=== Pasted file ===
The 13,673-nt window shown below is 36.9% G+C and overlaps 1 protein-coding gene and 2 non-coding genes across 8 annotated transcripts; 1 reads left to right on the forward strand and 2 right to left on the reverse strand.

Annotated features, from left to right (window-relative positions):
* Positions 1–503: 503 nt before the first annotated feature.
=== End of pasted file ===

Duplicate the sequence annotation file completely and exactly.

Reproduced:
The 13,673-nt window shown below is 36.9% G+C and overlaps 1 protein-coding gene and 2 non-coding genes across 8 annotated transcripts; 1 reads left to right on the forward strand and 2 right to left on the reverse strand.

Annotated features, from left to right (window-relative positions):
* Positions 1–503: 503 nt before the first annotated feature.